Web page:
Russia lied its way in to this war, lied to the world it wouldn’t invade, and lied to itself an easy victory awaited. It may now also be victim of a carefully curated lie, or information operation sowing false information about Ukrainian intentions. Hype about a Ukraine’s southern offensive maybe nothing more than that, a trick causing Russia to redeploy forces from the east to the south.
What hasn’t changed, despite the influx of Western weapon systems like the US HIMARS, and M777, British MLRS and Polish KRABS, Russia still outmans and outguns Ukraine by about five to one.
Ukrainian President Volodomyr Zelensky says there won’t be peace until Russia leaves all occupied territory including Crimea, which they annexed in 2014. He’ll need an army to do it, but not the hodge-podge of regulars and volunteers that he has at his disposal today.
Today cellphones often substitute for secure radios, flip flops for combat boots, friendships for formal command structures. One volunteer drone commander said he calls his artillery buddy on an unencrypted mobile phone, not a secure radio or data channel, when he spots a good target. In a more joined-up military structure the artillery commander would see the drone feed live.
Ukraine’s army won’t give up an inch without a fight, but while its volunteer army has impressed the world and surprised the invading forces with their determination and resilience, reclaiming lost territory would cost less blood with a more integrated and professional force.
Time and again along the front line troops told us when they lay down fire on Russian forces the enemy’s guns go silent. Western help is buying respite but not a lasting reprieve from the threat.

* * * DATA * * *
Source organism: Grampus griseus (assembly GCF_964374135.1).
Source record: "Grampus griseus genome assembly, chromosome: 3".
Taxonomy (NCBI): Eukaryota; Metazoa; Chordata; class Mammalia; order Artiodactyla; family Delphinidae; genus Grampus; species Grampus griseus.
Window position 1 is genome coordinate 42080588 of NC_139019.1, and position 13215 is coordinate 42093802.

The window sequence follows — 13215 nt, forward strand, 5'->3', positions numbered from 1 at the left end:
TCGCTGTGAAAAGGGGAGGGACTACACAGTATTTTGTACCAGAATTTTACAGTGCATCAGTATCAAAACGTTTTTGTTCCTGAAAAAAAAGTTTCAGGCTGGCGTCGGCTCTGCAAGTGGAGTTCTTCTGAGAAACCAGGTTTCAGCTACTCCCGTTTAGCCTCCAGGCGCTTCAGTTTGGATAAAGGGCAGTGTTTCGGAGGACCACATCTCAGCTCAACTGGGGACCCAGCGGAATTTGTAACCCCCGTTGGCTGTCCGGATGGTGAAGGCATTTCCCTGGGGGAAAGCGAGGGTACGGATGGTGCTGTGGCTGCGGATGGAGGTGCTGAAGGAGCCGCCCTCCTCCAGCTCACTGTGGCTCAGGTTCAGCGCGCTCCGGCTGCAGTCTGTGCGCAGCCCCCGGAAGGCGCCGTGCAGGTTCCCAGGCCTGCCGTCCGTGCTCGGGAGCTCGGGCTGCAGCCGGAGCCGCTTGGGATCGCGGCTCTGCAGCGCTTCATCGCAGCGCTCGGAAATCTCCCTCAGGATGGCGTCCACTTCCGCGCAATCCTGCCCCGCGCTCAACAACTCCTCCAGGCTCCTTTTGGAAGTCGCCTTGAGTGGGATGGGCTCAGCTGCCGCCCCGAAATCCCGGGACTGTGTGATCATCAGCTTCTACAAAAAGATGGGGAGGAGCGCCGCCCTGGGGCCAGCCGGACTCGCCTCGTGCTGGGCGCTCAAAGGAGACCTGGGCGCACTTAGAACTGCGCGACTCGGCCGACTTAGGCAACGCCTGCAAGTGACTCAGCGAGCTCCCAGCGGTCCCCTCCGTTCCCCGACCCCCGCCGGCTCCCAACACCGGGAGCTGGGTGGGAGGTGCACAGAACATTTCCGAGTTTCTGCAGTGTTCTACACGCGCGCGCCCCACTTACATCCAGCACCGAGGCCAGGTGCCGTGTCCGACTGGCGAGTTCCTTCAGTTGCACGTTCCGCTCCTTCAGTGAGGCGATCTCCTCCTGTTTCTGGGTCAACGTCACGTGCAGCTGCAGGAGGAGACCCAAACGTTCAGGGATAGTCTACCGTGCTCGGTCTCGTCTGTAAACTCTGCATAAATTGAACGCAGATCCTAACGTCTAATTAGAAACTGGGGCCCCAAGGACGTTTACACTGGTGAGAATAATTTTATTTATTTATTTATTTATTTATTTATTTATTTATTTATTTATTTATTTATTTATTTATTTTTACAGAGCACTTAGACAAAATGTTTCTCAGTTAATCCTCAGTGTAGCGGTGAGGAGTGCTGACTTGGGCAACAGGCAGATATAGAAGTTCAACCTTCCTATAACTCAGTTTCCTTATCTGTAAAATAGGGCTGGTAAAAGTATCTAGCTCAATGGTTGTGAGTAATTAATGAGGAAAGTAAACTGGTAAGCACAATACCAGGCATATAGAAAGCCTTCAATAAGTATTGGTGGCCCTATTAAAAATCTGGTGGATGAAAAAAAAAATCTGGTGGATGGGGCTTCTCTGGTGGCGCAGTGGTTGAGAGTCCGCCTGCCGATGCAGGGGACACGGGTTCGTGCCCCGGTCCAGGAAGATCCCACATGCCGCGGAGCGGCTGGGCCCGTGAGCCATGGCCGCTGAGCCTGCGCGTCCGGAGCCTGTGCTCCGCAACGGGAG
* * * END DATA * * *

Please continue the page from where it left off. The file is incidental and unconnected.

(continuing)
Soldiers’ pale faces and distant stares told us just how much time they spend sheltering in spade-dug, damp, claustrophobic holes wondering if the next incoming rocket will be their last.
Unless you’ve experienced this bombardment, it’s easy to understate how harrowing the constant danger is – for both soldiers and civilians. It eats into sleep, stretches time, collapses concentration. Senses shut down, many impervious to the detonations, only diving for cover when an explosion is particularly close.
That’s the life we found in many towns and villages in the wide ribbons of contested territory, the closer to the front the greater the danger.
Like scenes from WW1, citizens scavenge wood from bombed wreckage of neighbors’ houses, they cook outside because they have no gas, electricity or water. Imagine a winter like this? Soon, we won’t have to, the cold months are coming, hardships and deprivations will multiply.
Local hospitals are clearing wards ready to treat more victims. Russia is increasingly targeting civilians with illegal cluster bombs, significantly driving up the number of causalities and spreading terror. One victim told us he was sitting outside his home with friends when a cluster bomb struck, injuring three of them and breaking his leg, damaging his arm and peppering his body with tiny metal fragments.
An ugly world war throwback is wrapping a wreath around a ribbon of Ukraine. Putin’s hell has a lot more ugly tomorrows to come, and while the tide of Putin’s offensive has yet to turn conclusively for Ukraine, it is weakening in their favor.